The key to solve and prevent these problems is the model and the strategy. We have the resources, the knowledge, the skills, the tools, the science, the information, the infrastructures, the funding and the organizations we need to address all these problems and more. We have and we are enough to deal with these enormous challenges, but we need to change the approach to problem solving.

Every problem can be solved through innovation, science, technology, political reform, education and collaboration. But we need strategy. And motivation.

Profit is key.

Millions of organizations and individuals want to be a part of the solution but oftentimes don't know what they can do, how to do it, or they don't have the right incentives to do so. We have been taught that there are only two options. Or making money or giving money. Or for profit, or non for profit. Leaving a huge space of opportunity in between, of what we can do to create an impact in a way that is economically or professionally beneficial for those involved in the solution.

We see an “impact generation”, a generation of all ages that is extremely concerned about the environment, equality, human rights, education, health and justice and our common future, and that would like to contribute to make the world a better place. More and more people are starting to become change makers and advocates, and most organizations have realized that sustainable development giving back to society is not an option anymore.

This social action is part of a wider invisible but omnipresent trend, and evidence of the “improve the world” movement, the largest social movement in human history. It is the movement of movements that started with civil rights and peace, and now it expands unstoppably in every nation under the umbrella of the UNSDGs.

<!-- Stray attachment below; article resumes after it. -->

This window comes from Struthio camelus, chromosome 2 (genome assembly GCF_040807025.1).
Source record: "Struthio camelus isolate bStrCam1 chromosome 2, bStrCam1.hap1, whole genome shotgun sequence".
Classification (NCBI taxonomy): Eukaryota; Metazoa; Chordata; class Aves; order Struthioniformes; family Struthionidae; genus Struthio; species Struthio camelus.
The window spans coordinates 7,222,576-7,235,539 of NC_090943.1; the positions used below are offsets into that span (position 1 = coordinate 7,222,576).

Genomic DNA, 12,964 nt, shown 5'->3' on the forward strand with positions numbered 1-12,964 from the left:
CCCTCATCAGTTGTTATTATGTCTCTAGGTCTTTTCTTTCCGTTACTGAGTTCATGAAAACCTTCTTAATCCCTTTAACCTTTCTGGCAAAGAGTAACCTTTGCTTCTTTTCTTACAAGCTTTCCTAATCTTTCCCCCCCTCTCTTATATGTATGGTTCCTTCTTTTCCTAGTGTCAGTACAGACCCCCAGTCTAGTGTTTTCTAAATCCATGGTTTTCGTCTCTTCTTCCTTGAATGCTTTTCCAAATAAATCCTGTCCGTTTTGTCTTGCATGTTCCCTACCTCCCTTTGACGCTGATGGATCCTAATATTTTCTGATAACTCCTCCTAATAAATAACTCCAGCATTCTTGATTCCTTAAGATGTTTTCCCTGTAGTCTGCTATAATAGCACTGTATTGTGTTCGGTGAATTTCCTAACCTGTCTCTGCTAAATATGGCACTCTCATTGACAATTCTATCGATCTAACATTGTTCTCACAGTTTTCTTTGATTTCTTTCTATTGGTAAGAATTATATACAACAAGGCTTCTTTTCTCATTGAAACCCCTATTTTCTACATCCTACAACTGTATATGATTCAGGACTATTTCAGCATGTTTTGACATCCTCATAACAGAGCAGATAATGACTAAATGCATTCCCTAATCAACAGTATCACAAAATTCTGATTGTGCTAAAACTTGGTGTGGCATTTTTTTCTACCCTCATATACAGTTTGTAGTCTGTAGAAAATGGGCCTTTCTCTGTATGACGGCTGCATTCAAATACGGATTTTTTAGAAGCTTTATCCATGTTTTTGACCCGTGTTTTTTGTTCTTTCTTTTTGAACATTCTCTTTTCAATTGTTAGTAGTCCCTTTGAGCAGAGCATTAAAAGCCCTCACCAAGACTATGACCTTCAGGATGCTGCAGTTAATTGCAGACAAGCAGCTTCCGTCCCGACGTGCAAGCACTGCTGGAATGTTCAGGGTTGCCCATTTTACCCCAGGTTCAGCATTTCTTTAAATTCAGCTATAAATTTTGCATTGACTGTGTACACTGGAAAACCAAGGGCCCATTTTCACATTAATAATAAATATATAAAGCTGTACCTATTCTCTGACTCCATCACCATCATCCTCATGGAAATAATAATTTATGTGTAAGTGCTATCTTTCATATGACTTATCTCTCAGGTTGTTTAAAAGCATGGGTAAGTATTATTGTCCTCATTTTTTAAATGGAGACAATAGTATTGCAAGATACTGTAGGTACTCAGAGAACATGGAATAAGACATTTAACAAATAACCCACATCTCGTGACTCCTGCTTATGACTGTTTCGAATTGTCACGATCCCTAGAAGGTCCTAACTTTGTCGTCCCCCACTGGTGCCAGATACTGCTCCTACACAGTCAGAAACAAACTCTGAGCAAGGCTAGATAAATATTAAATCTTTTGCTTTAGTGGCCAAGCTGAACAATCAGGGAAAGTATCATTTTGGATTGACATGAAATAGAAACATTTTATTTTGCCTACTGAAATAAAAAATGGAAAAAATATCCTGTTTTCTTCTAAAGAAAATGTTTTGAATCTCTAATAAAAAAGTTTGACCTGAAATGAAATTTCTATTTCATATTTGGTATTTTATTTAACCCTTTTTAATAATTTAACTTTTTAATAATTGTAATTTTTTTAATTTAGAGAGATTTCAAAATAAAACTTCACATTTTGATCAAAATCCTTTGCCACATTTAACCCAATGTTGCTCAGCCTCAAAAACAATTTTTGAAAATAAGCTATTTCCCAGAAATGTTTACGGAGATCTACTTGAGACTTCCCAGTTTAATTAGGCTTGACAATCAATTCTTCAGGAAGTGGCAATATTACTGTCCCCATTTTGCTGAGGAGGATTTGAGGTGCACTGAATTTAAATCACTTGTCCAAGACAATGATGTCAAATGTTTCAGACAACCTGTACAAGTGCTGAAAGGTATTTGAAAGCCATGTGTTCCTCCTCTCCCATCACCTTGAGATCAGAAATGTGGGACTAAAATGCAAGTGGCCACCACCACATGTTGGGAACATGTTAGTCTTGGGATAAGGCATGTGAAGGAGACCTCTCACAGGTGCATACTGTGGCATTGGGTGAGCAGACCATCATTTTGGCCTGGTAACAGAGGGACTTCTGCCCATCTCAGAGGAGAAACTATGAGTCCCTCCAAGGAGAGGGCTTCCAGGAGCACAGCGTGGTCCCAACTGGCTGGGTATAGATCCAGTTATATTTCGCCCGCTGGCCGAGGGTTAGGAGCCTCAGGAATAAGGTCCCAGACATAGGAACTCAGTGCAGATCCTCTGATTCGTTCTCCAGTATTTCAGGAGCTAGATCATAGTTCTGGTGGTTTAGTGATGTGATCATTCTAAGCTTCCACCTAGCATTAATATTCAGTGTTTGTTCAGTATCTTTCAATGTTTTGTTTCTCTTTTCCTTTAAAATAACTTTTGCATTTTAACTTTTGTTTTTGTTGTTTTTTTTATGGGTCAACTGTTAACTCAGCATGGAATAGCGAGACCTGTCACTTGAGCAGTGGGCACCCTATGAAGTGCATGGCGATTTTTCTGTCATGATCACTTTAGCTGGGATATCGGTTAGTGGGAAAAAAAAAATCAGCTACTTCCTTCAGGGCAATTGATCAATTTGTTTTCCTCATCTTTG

We gravitate towards a purpose driven economy. An impact economy, where impact is at the core of every organization's activity, because the precise reason you can make money, is by solving an actual problem that makes the world better.

But we all need to pay the bills. And making an impact can be a good business.

The UN promises that achieving the SDGs brings a 12 trillion dollar opportunity. Even the investment sector is turning rapidly to impact investment, especially after Larry Fink, CEO BlackRock, the world's largest asset manager, announced that sustainability would be a top decision making factor in their investments, looking for opportunities to maximize value creation and reduce negative effects of their activity. Many have followed, maybe after realizing how important it is to generate a positive impact, or maybe just to make sure their reputation survives the social pressure for environmental protection and social justice. Either way, it is a positive trend.

It is not about deciding between making money, being evil and destroying the world, or being good and giving away money to charity. Not anymore. There is a growing space in between, where companies and individuals can develop, be profitable and grow in a sustainable way using their resources to improve the state of the world with their activity. A space that's taking the lessons from CSR with the new approaches of the fourth sector and for-benefit enterprises to find the most effective strategies to help firms, large and small, understand how advancing impact does not need to mean sacrificing growth and sustainability.

The gig economy, the sharing economy, the smart cities, and the circular economy concepts are proof that we are gravitating to a new era of business, one that leverages the power of the technology, the collaboration between individuals, the resource optimization and the sustainability at the core. We are about to create an impact economy, where the core business of companies is to solve problems and improve things and make a profit for it. And the opportunity is massive.

Impact movement and purpose driven econ…